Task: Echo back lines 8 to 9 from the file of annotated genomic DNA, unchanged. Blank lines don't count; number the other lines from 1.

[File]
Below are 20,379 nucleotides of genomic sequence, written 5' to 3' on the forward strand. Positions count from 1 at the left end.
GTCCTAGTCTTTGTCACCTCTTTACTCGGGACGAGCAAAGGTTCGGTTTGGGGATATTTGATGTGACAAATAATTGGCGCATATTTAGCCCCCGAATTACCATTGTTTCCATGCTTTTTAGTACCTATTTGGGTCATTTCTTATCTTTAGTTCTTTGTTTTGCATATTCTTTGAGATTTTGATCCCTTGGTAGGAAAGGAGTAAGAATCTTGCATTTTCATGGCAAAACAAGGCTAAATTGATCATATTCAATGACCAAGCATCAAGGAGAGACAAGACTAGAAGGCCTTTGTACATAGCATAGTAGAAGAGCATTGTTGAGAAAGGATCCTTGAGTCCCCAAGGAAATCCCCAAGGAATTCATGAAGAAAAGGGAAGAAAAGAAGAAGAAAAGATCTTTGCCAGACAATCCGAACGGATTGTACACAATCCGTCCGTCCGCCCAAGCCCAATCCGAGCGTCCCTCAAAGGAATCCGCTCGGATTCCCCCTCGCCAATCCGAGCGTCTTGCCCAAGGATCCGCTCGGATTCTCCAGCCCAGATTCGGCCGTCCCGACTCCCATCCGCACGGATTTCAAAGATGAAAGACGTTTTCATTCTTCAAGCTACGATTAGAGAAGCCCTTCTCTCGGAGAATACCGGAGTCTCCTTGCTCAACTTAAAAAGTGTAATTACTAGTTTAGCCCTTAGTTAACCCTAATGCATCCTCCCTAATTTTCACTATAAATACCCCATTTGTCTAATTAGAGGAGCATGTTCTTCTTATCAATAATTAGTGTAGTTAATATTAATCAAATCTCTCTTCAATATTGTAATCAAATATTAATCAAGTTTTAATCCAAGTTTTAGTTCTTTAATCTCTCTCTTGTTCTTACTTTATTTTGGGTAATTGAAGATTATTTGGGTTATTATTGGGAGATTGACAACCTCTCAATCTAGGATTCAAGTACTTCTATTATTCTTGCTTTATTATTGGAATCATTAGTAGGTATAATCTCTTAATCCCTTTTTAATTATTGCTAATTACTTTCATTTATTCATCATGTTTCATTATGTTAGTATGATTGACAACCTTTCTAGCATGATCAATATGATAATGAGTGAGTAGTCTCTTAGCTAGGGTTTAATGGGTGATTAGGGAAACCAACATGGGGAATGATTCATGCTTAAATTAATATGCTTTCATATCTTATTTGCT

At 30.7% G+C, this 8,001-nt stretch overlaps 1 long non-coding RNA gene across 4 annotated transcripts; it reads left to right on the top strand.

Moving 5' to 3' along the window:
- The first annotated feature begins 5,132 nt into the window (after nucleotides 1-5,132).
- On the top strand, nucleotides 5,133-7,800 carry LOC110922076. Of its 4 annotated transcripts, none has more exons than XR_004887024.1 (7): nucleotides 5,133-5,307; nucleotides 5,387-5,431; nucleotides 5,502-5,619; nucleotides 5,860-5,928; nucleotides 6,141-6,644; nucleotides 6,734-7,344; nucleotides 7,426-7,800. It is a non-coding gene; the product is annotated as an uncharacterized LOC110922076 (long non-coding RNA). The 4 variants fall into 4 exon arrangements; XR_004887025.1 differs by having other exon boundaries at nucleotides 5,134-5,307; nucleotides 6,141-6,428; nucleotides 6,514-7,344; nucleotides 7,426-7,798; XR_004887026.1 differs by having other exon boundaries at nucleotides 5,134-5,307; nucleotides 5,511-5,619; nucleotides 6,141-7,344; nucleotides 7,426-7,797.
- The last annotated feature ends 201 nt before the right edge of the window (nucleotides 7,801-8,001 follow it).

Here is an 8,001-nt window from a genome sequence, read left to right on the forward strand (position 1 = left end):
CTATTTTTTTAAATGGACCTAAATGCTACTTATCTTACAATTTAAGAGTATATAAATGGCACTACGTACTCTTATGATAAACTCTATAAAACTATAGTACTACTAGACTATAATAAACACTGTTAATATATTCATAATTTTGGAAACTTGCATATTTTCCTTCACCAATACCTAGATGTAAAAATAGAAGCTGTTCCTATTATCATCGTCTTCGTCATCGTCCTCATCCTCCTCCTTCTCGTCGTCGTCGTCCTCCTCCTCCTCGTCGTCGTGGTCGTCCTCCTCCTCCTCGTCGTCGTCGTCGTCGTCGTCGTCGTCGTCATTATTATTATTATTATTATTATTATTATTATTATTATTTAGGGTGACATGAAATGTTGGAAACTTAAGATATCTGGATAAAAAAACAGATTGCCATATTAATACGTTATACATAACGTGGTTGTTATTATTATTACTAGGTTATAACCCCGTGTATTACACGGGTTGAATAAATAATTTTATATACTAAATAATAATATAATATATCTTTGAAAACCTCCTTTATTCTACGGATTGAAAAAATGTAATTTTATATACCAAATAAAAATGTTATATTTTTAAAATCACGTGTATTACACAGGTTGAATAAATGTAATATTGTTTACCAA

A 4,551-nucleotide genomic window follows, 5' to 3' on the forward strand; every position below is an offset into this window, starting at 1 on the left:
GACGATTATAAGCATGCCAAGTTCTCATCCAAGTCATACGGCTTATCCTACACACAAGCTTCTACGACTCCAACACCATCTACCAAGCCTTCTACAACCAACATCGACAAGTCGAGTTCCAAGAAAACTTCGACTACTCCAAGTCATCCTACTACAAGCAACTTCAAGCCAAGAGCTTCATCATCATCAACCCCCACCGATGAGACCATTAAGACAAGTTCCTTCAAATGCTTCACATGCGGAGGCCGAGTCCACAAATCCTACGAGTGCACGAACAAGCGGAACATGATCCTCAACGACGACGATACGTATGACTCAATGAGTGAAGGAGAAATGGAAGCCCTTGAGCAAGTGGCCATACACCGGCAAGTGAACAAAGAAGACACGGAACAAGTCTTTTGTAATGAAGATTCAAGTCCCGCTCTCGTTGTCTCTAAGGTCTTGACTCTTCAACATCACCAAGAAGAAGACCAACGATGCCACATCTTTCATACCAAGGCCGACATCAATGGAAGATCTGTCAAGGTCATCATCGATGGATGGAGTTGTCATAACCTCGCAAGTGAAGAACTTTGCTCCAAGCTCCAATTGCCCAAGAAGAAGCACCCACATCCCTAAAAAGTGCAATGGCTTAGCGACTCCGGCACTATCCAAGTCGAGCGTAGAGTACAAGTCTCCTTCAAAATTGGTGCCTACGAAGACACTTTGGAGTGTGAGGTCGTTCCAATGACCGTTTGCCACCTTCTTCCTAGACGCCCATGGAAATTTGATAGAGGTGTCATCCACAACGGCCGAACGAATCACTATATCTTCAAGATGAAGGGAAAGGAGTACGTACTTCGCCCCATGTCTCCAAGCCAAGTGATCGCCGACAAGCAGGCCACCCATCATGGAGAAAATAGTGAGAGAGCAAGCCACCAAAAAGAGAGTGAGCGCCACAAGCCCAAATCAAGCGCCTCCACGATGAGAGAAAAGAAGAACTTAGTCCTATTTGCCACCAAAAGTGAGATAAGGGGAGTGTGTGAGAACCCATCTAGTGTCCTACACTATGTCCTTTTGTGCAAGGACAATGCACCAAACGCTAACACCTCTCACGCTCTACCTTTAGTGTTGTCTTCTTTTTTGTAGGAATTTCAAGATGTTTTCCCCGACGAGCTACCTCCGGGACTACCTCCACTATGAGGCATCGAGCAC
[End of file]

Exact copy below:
Here is an 8,001-nt window from a genome sequence, read left to right on the forward strand (position 1 = left end):
CTATTTTTTTAAATGGACCTAAATGCTACTTATCTTACAATTTAAGAGTATATAAATGGCACTACGTACTCTTATGATAAACTCTATAAAACTATAGTACTACTAGACTATAATAAACACTGTTAATATATTCATAATTTTGGAAACTTGCATATTTTCCTTCACCAATACCTAGATGTAAAAATAGAAGCTGTTCCTATTATCATCGTCTTCGTCATCGTCCTCATCCTCCTCCTTCTCGTCGTCGTCGTCCTCCTCCTCCTCGTCGTCGTGGTCGTCCTCCTCCTCCTCGTCGTCGTCGTCGTCGTCGTCGTCGTCGTCATTATTATTATTATTATTATTATTATTATTATTATTATTTAGGGTGACATGAAATGTTGGAAACTTAAGATATCTGGATAAAAAAACAGATTGCCATATTAATACGTTATACATAACGTGGTTGTTATTATTATTACTAGGTTATAACCCCGTGTATTACACGGGTTGAATAAATAATTTTATATACTAAATAATAATATAATATATCTTTGAAAACCTCCTTTATTCTACGGATTGAAAAAATGTAATTTTATATACCAAATAAAAATGTTATATTTTTAAAATCACGTGTATTACACAGGTTGAATAAATGTAATATTGTTTACCAA